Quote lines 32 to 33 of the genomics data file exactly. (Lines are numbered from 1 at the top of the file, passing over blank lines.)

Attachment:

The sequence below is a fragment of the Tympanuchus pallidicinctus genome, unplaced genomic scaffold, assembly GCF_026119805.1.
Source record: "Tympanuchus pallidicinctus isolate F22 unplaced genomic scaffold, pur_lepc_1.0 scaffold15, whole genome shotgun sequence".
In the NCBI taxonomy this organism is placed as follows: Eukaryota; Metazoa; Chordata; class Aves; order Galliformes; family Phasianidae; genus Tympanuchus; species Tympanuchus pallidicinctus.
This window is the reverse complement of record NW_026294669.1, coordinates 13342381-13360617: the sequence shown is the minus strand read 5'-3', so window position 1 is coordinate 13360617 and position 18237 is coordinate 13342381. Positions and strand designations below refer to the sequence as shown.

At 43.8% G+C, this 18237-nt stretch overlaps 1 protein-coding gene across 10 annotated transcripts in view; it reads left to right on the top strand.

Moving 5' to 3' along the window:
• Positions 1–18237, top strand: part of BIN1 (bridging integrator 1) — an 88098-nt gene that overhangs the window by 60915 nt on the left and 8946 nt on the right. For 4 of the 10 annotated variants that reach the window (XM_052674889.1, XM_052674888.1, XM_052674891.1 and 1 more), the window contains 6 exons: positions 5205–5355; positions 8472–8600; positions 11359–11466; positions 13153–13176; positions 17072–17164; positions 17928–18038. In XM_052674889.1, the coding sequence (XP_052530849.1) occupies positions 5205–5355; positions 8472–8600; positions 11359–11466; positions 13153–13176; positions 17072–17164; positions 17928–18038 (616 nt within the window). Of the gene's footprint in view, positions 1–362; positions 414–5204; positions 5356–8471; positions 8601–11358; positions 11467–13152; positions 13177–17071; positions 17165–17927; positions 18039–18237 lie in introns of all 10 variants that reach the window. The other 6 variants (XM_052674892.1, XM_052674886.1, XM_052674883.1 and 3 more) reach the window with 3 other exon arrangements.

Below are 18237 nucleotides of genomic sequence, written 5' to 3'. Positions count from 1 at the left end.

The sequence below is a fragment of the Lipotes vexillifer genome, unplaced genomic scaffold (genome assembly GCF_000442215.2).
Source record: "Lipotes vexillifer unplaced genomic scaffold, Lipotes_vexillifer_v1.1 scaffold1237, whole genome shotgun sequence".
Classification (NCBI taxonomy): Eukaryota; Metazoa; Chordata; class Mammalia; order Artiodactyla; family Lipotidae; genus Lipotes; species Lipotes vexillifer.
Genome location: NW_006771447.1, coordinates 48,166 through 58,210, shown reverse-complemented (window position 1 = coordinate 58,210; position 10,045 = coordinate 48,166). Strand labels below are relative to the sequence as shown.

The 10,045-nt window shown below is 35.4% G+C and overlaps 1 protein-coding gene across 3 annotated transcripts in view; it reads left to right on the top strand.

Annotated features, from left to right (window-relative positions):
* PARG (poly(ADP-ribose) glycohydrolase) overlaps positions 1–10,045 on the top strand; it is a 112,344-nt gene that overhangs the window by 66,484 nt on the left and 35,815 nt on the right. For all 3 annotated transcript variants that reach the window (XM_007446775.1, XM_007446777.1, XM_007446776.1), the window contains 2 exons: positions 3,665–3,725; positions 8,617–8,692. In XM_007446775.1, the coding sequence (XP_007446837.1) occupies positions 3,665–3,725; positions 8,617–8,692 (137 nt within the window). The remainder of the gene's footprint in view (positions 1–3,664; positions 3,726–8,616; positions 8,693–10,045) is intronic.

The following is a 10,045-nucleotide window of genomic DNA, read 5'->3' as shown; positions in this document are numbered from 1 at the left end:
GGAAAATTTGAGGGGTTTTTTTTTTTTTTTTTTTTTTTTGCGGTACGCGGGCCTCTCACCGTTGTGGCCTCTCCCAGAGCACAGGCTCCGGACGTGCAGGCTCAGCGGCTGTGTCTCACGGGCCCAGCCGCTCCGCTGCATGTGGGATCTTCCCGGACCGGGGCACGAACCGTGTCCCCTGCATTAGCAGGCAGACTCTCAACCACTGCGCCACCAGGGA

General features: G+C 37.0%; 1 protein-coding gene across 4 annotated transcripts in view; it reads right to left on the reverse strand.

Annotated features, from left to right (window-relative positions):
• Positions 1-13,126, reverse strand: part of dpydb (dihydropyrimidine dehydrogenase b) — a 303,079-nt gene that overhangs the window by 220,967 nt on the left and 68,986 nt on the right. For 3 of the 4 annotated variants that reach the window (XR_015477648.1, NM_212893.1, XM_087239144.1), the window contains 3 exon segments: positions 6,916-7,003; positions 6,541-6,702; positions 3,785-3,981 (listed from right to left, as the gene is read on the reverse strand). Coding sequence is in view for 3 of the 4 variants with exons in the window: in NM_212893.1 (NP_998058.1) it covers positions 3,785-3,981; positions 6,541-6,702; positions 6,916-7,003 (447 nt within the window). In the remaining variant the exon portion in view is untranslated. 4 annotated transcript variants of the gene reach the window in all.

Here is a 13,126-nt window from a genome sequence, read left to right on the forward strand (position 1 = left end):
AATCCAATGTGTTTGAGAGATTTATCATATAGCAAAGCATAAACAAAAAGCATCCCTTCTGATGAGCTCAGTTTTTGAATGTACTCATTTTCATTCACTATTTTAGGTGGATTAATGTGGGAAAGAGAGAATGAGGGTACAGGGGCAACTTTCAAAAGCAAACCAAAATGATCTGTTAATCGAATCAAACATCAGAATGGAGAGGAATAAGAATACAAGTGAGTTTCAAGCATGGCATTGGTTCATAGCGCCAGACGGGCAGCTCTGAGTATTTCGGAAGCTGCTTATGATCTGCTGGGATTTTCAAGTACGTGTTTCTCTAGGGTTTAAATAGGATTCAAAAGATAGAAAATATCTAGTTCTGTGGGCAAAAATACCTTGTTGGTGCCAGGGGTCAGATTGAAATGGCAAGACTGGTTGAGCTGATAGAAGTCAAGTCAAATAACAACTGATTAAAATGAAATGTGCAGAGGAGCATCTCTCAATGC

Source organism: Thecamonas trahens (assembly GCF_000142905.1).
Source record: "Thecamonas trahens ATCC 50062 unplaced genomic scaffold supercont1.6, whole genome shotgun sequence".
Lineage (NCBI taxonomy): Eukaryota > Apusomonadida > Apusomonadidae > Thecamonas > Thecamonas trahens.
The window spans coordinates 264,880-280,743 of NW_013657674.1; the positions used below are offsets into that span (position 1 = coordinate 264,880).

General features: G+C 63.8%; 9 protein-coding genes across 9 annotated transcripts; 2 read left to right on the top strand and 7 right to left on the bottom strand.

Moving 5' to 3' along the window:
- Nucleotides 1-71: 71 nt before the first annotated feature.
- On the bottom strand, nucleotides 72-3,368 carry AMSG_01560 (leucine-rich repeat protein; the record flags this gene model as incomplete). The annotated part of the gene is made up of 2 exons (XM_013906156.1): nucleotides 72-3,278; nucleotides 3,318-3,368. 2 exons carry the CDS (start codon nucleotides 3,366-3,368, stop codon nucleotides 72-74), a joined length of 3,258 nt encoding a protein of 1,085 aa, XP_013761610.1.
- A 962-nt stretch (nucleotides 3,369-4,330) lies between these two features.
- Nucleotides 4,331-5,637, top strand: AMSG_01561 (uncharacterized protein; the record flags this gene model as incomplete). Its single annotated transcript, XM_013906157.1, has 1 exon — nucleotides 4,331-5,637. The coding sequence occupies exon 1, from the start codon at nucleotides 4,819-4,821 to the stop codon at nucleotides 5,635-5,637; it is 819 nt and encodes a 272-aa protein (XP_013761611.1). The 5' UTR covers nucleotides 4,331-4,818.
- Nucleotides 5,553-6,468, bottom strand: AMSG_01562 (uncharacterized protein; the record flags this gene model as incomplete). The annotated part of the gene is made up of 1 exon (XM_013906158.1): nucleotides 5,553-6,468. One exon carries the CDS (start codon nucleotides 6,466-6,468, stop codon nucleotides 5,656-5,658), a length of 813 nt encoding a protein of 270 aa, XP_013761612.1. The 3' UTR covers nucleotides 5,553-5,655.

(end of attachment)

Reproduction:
- Nucleotides 4,331-5,637, top strand: AMSG_01561 (uncharacterized protein; the record flags this gene model as incomplete). Its single annotated transcript, XM_013906157.1, has 1 exon — nucleotides 4,331-5,637. The coding sequence occupies exon 1, from the start codon at nucleotides 4,819-4,821 to the stop codon at nucleotides 5,635-5,637; it is 819 nt and encodes a 272-aa protein (XP_013761611.1). The 5' UTR covers nucleotides 4,331-4,818.
- Nucleotides 5,553-6,468, bottom strand: AMSG_01562 (uncharacterized protein; the record flags this gene model as incomplete). The annotated part of the gene is made up of 1 exon (XM_013906158.1): nucleotides 5,553-6,468. One exon carries the CDS (start codon nucleotides 6,466-6,468, stop codon nucleotides 5,656-5,658), a length of 813 nt encoding a protein of 270 aa, XP_013761612.1. The 3' UTR covers nucleotides 5,553-5,655.